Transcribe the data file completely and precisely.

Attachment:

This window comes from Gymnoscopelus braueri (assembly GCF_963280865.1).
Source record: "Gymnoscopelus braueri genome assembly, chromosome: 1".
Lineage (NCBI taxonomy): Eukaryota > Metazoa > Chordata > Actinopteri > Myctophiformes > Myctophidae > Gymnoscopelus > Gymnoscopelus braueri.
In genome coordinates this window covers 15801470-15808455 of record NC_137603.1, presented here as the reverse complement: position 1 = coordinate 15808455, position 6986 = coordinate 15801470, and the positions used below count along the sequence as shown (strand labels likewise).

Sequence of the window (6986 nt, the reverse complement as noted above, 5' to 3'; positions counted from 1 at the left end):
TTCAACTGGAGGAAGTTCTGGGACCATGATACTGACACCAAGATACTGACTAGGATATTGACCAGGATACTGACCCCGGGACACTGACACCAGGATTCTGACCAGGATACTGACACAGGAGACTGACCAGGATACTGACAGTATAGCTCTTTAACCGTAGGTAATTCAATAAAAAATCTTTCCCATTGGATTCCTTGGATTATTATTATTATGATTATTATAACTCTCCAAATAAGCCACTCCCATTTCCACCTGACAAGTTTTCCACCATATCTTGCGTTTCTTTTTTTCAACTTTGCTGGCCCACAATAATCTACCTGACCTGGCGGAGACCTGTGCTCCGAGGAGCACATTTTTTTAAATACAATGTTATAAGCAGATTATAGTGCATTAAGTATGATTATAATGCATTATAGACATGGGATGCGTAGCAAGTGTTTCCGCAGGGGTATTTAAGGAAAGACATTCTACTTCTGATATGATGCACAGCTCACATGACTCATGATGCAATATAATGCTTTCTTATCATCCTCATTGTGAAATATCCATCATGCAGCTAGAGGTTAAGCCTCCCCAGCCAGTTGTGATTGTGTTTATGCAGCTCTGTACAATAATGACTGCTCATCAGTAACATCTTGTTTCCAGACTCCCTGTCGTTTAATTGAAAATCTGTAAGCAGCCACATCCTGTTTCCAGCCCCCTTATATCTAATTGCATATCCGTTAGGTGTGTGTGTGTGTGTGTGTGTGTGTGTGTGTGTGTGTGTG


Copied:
This window comes from Gymnoscopelus braueri (assembly GCF_963280865.1).
Source record: "Gymnoscopelus braueri genome assembly, chromosome: 1".
Lineage (NCBI taxonomy): Eukaryota > Metazoa > Chordata > Actinopteri > Myctophiformes > Myctophidae > Gymnoscopelus > Gymnoscopelus braueri.
In genome coordinates this window covers 15801470-15808455 of record NC_137603.1, presented here as the reverse complement: position 1 = coordinate 15808455, position 6986 = coordinate 15801470, and the positions used below count along the sequence as shown (strand labels likewise).

Sequence of the window (6986 nt, the reverse complement as noted above, 5' to 3'; positions counted from 1 at the left end):
TTCAACTGGAGGAAGTTCTGGGACCATGATACTGACACCAAGATACTGACTAGGATATTGACCAGGATACTGACCCCGGGACACTGACACCAGGATTCTGACCAGGATACTGACACAGGAGACTGACCAGGATACTGACAGTATAGCTCTTTAACCGTAGGTAATTCAATAAAAAATCTTTCCCATTGGATTCCTTGGATTATTATTATTATGATTATTATAACTCTCCAAATAAGCCACTCCCATTTCCACCTGACAAGTTTTCCACCATATCTTGCGTTTCTTTTTTTCAACTTTGCTGGCCCACAATAATCTACCTGACCTGGCGGAGACCTGTGCTCCGAGGAGCACATTTTTTTAAATACAATGTTATAAGCAGATTATAGTGCATTAAGTATGATTATAATGCATTATAGACATGGGATGCGTAGCAAGTGTTTCCGCAGGGGTATTTAAGGAAAGACATTCTACTTCTGATATGATGCACAGCTCACATGACTCATGATGCAATATAATGCTTTCTTATCATCCTCATTGTGAAATATCCATCATGCAGCTAGAGGTTAAGCCTCCCCAGCCAGTTGTGATTGTGTTTATGCAGCTCTGTACAATAATGACTGCTCATCAGTAACATCTTGTTTCCAGACTCCCTGTCGTTTAATTGAAAATCTGTAAGCAGCCACATCCTGTTTCCAGCCCCCTTATATCTAATTGCATATCCGTTAGGTGTGTGTGTGTGTGTGTGTGTGTGTGTGTGTGTGTGTGTG